When I was fourteen I read a cheap paperback biography of Kurt Cobain. I don’t even know where it came from, it just appeared in my life somehow. The early years of Nirvana were the most exciting for me. The young punk band out on the road, just happy to be playing, with no conception of the shadow fame and addiction would eventually cast on their lives. That book as much as anything sold me on the romance of getting “in the van.” Sitting in my room, playing my guitar to no one while the currents of time were rushing onwards to an unknowable point far in my future.

But in the end we didn’t make it to Olympia or Seattle and so the pilgrimage was never completed. life, as it tends to do, intervened in spectacular fashion.

A blizzard forces us off the road in Tigard, just outside Portland. The highways are closed and the Governor declares a state of Emergency. The eighteen wheelers which had been bombing past us in the mountains are now abandoned to the snow. We pull into a garage to get some air and try to plan our next move. I step out onto the ice and suddenly find myself airborne, dancing against gravity, trying desperately to grab hold of nothing at all. I come down hard on my leg, the pain is searing. Three things flash through my mind in quick succession: One, if it’s not broken it’s a fucking miracle, two, I want my mammy, and three, if Mosey doesn’t stop giggling I’m going to strangle the bastard.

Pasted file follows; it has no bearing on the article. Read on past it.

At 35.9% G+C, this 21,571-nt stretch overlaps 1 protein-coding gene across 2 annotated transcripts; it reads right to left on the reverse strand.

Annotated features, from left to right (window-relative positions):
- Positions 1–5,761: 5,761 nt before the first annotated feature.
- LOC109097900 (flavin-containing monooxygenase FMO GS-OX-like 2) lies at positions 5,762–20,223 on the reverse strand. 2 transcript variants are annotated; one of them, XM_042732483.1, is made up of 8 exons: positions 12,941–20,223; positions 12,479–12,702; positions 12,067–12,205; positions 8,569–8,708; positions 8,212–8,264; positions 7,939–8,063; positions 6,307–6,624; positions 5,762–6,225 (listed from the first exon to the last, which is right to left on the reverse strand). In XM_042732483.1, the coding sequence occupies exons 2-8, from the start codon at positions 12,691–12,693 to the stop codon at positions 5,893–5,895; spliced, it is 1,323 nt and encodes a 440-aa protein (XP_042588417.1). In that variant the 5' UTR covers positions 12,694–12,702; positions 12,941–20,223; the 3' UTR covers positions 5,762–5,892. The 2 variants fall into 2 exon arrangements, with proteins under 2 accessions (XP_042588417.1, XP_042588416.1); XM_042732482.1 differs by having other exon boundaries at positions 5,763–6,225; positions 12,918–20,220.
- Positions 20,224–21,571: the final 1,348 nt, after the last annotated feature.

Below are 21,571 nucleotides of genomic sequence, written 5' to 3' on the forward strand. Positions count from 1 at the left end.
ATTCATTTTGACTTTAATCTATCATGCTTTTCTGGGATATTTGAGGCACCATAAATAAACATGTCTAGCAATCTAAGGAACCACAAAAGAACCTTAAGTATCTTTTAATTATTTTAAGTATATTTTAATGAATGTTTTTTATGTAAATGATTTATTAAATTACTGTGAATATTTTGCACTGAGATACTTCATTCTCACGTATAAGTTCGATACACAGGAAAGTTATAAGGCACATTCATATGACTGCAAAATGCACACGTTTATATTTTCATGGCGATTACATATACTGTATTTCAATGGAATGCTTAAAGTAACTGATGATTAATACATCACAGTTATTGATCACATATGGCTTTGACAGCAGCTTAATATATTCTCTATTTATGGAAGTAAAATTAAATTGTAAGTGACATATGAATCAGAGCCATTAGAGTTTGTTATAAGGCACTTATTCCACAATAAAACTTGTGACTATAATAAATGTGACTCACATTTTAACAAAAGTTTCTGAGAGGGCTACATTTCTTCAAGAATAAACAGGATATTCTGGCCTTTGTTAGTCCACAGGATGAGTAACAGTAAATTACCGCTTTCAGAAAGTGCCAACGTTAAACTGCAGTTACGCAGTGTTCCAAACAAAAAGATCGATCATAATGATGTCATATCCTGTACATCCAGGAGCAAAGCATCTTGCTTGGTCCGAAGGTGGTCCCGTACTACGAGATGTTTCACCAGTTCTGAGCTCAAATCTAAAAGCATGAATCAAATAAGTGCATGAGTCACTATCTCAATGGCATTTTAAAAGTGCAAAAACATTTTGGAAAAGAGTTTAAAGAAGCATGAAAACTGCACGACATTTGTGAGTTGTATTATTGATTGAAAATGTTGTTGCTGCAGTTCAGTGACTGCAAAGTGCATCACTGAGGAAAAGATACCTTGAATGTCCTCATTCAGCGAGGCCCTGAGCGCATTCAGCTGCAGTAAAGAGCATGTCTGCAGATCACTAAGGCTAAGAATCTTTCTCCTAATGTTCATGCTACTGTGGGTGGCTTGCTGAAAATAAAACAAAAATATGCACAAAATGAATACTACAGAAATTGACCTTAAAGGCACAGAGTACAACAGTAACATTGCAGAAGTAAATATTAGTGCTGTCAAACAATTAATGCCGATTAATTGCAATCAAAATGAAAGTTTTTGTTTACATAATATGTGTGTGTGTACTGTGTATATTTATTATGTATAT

But my problems are far from over. The impact has fairly rattled my bowels and now a weeks worth of beer and burritos desperately wants to escape through my arse. I hobble to the garage but it’s locked. Closed for the storm. Sweat breaks out on my brow, there’s not much time left. I feel like one of those fellas hunched over a bomb in a movie, watching helplessly as the timer counts to zero. Hissing in agony I shuffle behind the building and drop my jocks. But my leg is too injured to hunker down effectively so I have to prop my hole up against something to get the right angle. I just about manage it and then I let rip. The relief is glorious until I look up.

Don’t follow your teenage dreams. Because if you do, you may one day find yourself shiteing up against the side of a trailer while an American family watches in horror from their jeep.

State of Emergency

There is no going forwards now. We head for Portland to wait for the next show. Its apocalyptic, the place is buried and the streets coated with a thick slab of ice. We crawl across the frozen city and bed down in a dirtbag motel.